The dysplasia is treatable with surgery and I suppose I could have considered having the surgery and just not telling anyone . . . I know that type of thing has been done before. But, why would I want to promote a dog that really wasn’t sound? I know there has been discussion on the chat List recently about breeding a dog with a similar situation as Maggie. And, it’s possible that her offspring could be OFA good or excellent. She does have excellent overall conformation and other than being a bit on the small side, is a very nice dog. What about future generations and the overall good of the breed? Personally, I don’t like those options.       

Continuing to research, read and question, I have learned that at least one other puppy from Maggie’s litter has severe problems with her back legs and that indicates the probability of a hip problem as well. Then, there were at least two pups from a previous litter of the same breeding that have joint problems. This is where a health data base would have been invaluable. With the appropriate information, would that particular breeding ever been done? An ethical breeder most likely would have passed, if there was anything in the line to indicate the possibility of problems. The lack of information creates a totally different scenario.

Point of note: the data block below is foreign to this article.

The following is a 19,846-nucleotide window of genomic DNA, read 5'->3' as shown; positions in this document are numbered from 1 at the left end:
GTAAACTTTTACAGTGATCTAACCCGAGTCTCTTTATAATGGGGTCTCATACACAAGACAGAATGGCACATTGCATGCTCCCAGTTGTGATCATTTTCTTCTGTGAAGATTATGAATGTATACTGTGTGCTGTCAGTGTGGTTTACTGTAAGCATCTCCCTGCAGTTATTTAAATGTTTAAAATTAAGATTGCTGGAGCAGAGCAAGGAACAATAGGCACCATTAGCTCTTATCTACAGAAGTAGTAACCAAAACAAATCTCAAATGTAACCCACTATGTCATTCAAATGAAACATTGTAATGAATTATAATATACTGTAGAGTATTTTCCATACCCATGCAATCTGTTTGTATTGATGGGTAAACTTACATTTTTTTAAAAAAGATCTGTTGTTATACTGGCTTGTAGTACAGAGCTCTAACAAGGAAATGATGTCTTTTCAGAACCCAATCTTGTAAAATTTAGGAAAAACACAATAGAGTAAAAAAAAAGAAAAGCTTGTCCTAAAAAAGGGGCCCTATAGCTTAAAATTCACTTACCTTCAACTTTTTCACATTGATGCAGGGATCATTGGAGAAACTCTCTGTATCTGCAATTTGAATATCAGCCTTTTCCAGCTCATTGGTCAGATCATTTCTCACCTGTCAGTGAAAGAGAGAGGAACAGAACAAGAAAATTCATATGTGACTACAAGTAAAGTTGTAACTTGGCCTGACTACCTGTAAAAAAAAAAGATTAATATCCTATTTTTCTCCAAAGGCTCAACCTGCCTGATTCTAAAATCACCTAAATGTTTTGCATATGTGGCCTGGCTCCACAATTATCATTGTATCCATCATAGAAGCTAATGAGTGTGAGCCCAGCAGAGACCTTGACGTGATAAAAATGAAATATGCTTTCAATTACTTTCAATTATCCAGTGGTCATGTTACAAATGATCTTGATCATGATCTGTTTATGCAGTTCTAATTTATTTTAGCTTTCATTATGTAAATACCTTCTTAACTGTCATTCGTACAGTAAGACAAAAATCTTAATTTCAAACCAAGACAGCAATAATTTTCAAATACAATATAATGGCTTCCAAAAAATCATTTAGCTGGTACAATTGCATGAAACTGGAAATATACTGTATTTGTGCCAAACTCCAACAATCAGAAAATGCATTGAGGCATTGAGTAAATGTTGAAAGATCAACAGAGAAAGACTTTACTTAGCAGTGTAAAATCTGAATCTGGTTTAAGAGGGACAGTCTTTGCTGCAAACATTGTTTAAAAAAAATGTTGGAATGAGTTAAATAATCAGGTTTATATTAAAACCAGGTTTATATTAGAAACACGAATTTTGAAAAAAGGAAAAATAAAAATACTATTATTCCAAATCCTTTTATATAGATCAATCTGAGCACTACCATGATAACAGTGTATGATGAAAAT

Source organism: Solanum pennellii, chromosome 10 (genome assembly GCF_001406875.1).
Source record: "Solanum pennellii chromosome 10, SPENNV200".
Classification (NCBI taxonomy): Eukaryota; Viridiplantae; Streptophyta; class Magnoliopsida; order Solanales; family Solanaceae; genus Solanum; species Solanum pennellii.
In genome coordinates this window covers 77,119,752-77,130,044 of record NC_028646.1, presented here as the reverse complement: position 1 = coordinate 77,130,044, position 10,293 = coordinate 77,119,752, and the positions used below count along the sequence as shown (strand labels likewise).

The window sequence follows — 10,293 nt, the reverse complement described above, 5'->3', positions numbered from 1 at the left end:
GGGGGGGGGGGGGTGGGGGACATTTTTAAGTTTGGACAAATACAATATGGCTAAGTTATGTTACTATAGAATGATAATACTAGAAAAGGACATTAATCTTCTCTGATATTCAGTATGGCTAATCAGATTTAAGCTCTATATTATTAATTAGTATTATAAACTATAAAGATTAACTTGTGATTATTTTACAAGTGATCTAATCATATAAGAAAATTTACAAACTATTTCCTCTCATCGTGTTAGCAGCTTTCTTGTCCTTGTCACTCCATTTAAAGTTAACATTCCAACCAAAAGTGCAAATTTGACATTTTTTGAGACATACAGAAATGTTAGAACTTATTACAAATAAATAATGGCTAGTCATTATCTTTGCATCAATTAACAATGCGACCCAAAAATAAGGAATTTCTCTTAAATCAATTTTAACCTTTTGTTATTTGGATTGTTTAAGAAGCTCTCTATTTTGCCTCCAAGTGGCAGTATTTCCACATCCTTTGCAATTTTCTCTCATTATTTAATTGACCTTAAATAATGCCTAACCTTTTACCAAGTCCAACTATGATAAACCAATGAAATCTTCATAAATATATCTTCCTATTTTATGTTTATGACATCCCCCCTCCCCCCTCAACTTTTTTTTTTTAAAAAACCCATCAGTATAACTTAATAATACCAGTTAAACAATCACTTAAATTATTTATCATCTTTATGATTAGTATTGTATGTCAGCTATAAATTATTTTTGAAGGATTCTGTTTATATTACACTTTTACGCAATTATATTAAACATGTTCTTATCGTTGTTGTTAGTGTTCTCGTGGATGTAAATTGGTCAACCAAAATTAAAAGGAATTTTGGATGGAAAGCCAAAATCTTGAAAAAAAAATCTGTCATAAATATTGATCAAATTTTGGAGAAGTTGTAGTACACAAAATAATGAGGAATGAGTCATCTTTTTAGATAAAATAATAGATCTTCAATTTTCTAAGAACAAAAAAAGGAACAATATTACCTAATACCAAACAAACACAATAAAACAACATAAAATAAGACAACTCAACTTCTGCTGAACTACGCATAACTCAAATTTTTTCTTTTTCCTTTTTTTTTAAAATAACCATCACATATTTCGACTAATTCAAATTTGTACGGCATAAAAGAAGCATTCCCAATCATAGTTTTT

Since this last and final evaluation, I learned that the breeder and her agent have a new litter, from different parents and no relation to Maggie. I was offered a replacement puppy from this litter. However, with the research I’ve done, I don’t feel this would be my best option. Is it a line that I want to breed with the line(s) I already have? I’m not certain. If we had a health database in place, it might provide the information to make the difference. But, as much as I hate even talking about it, Gypsy Anatolians is moving again. There are circumstances with our new place that are not conducive to our needs and we are looking for another place in this same area. It is definitely not the time to seriously consider a puppy.

Now, I’ve spent a lot of money on this dog from initial cost, special supplements, multiple x-rays, and finally the cost to have her spayed. Then, we have all the classes, the shows, equipment and travel. It really adds up. I can understand why some people would try to hide the problem and recoup their expenses at least. But, is that ethical? I don’t feel it is. Maybe ethics goes to a level that wouldn’t have to be involved, but, at the minimum - is it responsible to the breed? My only answer is no. Breeders need to subscribe to a strong Code of Ethics and we need a health data base.

I am not pointing any blame at anyone here. Any breeding can produce a pup with problems and we should learn from that. What I would like for you to take away is the concept that there is a very real need for health information in our breed. A good health data base coupled with strong ethical guidelines will only serve to improve our wonderful breed.